As requited love, marriage, motherhood and work took over my life, the intensity of our relationship slackened. Much like it is with most mothers and daughters. However, on a particularly good or bad day, she was the one I would turn to.

Then the children grew up and left home, I withdrew from active work and decided to devote time to my other passions.  Storytelling happens to be one of them. I also started looking up on matters of the spirit. I  came across and felt attracted to Buddhism through the teachings of Thick Naht Hahn, and as I tried to merge my many beliefs that involved    Buddhist nothingness, an intensely personal empowered Hindu Goddess and a heavenly  Christian Father figure into a meaningful  whole for  myself, I questioned the place that Kali had in my life. I was not angry anymore, I was not wild and defiant anymore,  I was not  insecure anymore. What then, was the place of Kali in my life? I was not ready to let her go. She had  looked out for me, communicated with me when I felt totally alone. Had I outgrown the need for her  ?  The storyteller and the spiritual seeker in me looked for an answer.

I found many stories, mostly those that related to her blood thirsty vengeful and dangerous  nature. I will not share them because these stories do not  resonate with me. This piece is a sharing of  my understanding of my mother (apologetic nod to the non existing  me 🙂 ) This is the explanation that made sense to me.

When Shiva and Kali are depicted together  in the much maligned posture, it is Kali standing over a lying Shiva. Shiva is pure Consciousness and Kali is pure Energy. Consciousness acknowledges and honours Energy and even submits to Her so that He may be empowered, and Energy in touch with Consciousness is creation at play. One without the other is nothing.  And the gently smiling Shiva, and Kali with her tongue stuck out happily are the divine couple, Consciousness and Energy in divine  play and we are all parts of this divine play between pure Consciousness and Energy. This makes sense to me today.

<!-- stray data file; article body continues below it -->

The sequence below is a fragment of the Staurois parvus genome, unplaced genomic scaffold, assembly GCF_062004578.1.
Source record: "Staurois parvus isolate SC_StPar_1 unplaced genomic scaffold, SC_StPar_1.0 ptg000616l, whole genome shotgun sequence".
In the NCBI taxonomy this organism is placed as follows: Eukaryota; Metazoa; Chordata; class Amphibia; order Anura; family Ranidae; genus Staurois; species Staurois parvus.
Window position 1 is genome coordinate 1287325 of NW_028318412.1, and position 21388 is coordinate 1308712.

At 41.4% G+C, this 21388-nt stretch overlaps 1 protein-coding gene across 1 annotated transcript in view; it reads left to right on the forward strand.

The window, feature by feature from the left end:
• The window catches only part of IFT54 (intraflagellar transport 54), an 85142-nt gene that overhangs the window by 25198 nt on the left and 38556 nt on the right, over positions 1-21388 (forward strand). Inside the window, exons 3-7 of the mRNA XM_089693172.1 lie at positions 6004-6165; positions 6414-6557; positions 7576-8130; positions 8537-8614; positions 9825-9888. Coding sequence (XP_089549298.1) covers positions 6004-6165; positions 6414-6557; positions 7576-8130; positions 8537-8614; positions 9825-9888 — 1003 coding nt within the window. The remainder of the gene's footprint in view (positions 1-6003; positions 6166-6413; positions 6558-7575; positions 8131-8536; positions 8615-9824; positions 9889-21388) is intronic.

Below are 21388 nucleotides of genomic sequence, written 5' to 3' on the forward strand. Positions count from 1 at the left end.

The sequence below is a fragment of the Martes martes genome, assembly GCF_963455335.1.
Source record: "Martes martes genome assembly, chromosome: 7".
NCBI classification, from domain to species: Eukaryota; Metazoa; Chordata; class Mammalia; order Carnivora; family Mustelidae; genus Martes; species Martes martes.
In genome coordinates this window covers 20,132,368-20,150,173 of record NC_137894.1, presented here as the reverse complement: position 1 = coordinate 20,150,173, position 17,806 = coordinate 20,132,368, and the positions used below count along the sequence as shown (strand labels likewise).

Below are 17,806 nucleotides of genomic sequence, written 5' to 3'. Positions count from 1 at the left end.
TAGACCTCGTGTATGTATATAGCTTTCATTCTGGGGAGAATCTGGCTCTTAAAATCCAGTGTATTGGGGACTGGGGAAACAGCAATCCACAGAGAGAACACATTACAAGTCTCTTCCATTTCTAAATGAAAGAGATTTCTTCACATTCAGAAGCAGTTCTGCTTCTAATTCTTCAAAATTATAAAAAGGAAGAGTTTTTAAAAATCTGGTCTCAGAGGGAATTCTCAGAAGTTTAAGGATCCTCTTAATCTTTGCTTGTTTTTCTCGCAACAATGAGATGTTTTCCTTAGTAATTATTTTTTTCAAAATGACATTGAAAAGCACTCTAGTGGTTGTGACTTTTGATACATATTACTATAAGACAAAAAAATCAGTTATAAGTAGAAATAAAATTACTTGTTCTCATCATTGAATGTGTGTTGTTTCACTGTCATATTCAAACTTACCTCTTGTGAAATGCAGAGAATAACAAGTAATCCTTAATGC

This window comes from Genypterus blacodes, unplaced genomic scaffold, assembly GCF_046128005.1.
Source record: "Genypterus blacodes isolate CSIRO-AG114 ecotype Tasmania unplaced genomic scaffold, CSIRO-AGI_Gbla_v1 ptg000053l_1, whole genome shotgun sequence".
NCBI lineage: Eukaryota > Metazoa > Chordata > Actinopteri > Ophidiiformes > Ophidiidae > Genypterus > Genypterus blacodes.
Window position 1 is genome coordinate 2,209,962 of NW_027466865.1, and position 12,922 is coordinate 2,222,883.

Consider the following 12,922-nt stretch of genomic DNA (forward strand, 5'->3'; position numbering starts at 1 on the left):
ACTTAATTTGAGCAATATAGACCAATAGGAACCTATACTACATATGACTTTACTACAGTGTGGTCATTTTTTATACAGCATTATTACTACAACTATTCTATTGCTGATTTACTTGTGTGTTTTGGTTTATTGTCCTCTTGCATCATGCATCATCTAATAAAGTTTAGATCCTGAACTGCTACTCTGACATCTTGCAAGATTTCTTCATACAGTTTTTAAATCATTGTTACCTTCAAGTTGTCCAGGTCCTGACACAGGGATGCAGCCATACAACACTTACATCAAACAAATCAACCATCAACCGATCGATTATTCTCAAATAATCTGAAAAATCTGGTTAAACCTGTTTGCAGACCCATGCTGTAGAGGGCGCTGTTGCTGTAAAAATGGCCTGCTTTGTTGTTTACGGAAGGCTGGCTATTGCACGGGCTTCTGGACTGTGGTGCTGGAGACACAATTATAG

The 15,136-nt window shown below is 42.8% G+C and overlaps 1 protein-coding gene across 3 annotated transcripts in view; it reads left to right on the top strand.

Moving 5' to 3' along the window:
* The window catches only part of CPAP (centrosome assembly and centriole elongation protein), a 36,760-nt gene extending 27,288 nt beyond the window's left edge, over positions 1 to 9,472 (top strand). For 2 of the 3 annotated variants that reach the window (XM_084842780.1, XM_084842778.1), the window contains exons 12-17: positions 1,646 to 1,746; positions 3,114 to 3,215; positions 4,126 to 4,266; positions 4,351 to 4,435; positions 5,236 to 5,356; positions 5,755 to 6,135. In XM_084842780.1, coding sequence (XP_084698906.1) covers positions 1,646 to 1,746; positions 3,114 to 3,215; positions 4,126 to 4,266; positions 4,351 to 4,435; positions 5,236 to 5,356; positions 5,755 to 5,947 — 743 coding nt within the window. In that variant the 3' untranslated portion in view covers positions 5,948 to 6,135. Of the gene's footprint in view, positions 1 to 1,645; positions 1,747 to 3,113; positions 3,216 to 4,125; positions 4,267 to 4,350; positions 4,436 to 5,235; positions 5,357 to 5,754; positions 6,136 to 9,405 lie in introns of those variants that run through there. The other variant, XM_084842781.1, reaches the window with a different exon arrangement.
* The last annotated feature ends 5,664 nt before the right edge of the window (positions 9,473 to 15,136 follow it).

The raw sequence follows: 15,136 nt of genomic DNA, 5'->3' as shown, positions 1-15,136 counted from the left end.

In this little lifetime as a mother, I have seen the relationship between me and my daughters change a number of times, from babyhood to childhood and through their teenage years to adulthood. We have been many things to each other and I see the same play at work between me and the Mother.

Today, the couple, Kali and Shiva come to me as Mother when I need a parental form,  and Source when I am meditating on the formless. That’s today.

I guess, if and when I can and do move beyond this play between the many  forms and the formless, between the many myths from various religions that resonate within me, there will be another story or maybe there are no words and no stories there, who knows? For now this is where I am.

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5 Responses to The Dark Goddess and I

  1. samasti says:

    I had no respect for Shiva nor Kali. By the time I because aware of them, I was happy to think Shiva was a charsi and I was happy to know that a blood hungry Kali had walked over a Shiva on the road, lying zonked beyond recognition. It was only much later that I was told that Shiva was the Highest form of Knowledge and Kali one of the many forms of feminine energies. Like you I grew up in Protestant and Catholic schools but had a family which was not really religious, but we all stopped cooking our meals in the kitchen on all four days of Durga Puja, if you know what I mean. It is heartening to know you faith drew earlier on than me, because, finally it is Buddha who came and opened my heart and then they all came in. Indeed, they come and they go, like guests at my ‘house’. Mostly I am alone with my God Within. Thank you for sharing your life experience with what one calls the spiritual.

  2. marnigillard says:

    This was WONDERFUL to read……. Thank you. Thank you for your story. For your honesty. I’m in crazy mesmerized America as I read this on New Years Eve. I’m so so so grateful for the truth of your experience. I WORRY about the younger generation experiencing mostly posts, internet, videos, audios, SCARY tv full of sex and craziness. But you give me hope. And I am grateful to my friend Erica who shared this with me. I WILL have Hope. I am Catholic and holding fast to it in the hope I can CHANGE the church. God is with us. SPIRIT is alive. We neeeeeeed more of the FEMININE but we have Mary. And I have Kali because of the Hindu kid storytellers I work with in our interfaith storytelling group – Children at the Well – check us out. I’m so grateful for the way the divine is at work and play – male and female aspects – in us all. Thank you for this wonderful post.

  3. modhukori says:

    Marni, its me, Erica, writing as Modhukori. Your generous gifts have played an important role in this little courage that i have gathered to speak of my personal life and evolving belief system.. This year i intend to practice more using your book and the one that Kevin Cordi has written. Love and blessings and deep gratitude dear friend.